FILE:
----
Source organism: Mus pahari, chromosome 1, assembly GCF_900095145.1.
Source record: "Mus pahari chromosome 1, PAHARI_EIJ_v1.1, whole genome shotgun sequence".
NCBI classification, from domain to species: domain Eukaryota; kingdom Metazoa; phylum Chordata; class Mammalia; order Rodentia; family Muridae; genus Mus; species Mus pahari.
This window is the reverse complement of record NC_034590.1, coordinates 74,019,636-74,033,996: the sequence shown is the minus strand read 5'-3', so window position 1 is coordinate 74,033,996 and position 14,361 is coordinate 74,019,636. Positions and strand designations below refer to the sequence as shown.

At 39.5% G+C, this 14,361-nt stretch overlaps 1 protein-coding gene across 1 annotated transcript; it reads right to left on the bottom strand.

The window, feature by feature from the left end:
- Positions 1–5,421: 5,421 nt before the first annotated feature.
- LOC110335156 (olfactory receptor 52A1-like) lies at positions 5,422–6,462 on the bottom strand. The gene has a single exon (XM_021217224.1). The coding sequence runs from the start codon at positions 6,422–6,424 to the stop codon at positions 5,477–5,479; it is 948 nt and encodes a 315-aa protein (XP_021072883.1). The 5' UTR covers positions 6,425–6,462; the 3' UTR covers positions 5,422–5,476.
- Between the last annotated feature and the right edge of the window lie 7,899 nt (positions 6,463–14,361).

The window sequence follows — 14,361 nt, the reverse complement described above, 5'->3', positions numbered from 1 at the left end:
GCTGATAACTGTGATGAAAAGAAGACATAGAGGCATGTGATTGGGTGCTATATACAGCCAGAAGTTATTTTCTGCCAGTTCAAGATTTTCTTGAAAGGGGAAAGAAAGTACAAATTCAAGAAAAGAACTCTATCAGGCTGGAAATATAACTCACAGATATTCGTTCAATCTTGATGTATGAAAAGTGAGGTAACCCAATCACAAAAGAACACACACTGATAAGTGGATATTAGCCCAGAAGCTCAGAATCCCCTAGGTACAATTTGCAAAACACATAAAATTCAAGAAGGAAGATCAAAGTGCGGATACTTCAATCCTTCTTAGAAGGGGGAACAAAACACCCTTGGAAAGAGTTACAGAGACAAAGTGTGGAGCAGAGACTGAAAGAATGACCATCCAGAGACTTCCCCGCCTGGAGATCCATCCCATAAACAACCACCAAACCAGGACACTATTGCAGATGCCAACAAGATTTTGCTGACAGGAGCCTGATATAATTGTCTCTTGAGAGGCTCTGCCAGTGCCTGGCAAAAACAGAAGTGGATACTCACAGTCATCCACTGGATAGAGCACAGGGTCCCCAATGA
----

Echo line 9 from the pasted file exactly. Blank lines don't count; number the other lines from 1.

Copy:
- Between the last annotated feature and the right edge of the window lie 7,899 nt (positions 6,463–14,361).